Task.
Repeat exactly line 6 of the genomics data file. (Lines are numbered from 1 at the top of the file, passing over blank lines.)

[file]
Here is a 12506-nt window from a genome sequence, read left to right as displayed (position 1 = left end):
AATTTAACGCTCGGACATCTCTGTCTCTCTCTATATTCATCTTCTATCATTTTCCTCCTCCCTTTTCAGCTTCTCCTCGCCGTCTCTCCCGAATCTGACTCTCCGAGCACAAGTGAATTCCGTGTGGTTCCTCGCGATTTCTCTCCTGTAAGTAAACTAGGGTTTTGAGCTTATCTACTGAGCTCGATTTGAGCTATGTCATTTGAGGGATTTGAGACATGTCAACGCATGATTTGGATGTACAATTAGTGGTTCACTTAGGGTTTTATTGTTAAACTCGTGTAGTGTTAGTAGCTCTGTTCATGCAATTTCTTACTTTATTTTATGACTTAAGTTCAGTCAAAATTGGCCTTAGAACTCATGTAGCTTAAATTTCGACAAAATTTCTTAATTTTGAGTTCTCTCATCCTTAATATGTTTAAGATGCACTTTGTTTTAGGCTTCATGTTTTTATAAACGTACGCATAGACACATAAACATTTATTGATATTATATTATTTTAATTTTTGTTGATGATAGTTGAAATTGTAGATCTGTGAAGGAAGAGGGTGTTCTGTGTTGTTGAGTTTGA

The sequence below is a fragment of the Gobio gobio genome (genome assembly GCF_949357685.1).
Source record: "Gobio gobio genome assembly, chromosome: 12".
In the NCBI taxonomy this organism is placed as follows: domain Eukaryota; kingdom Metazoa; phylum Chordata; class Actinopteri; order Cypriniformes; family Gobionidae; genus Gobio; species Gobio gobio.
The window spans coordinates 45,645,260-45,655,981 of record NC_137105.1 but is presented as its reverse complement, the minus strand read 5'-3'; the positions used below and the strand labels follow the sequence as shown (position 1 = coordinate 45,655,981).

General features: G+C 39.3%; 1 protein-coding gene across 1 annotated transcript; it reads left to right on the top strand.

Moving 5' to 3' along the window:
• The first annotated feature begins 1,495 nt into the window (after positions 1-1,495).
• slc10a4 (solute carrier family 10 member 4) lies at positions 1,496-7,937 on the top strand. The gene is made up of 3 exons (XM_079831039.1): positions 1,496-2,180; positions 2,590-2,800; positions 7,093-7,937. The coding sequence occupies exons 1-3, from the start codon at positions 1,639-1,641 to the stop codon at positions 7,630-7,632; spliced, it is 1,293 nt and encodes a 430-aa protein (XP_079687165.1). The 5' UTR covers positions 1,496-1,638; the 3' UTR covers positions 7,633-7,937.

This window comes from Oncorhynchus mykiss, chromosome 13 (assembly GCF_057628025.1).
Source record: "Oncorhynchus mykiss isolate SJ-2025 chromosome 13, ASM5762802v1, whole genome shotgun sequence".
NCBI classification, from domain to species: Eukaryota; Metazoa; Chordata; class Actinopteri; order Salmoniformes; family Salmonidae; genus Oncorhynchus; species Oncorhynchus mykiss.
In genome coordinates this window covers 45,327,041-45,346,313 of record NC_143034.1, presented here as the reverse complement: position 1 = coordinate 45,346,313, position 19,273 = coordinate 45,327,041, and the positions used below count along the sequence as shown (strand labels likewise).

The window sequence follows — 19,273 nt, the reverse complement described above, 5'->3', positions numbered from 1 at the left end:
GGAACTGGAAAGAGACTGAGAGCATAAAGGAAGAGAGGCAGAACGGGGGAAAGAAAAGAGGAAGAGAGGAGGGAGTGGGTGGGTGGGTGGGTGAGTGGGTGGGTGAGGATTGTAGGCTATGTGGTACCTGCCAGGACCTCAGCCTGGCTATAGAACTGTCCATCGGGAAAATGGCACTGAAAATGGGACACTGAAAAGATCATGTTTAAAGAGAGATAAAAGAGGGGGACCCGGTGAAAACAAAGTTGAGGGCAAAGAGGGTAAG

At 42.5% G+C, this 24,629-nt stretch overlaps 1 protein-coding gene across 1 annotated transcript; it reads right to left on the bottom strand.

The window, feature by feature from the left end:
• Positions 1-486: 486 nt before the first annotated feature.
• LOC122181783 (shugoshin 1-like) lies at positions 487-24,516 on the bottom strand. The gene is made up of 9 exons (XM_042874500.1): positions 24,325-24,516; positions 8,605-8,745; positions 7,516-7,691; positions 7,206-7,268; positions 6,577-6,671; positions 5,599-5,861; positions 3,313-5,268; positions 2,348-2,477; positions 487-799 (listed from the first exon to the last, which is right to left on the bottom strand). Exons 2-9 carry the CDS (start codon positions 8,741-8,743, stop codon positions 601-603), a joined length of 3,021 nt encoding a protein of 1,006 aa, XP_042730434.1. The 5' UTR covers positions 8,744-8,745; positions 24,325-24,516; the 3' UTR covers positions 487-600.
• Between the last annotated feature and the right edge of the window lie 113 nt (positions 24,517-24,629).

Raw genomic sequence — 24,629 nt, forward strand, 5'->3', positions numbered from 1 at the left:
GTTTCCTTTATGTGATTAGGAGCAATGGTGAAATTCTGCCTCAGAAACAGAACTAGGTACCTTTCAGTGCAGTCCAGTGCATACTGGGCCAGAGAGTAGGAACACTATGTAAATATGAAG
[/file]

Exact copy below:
The window spans coordinates 45,645,260-45,655,981 of record NC_137105.1 but is presented as its reverse complement, the minus strand read 5'-3'; the positions used below and the strand labels follow the sequence as shown (position 1 = coordinate 45,655,981).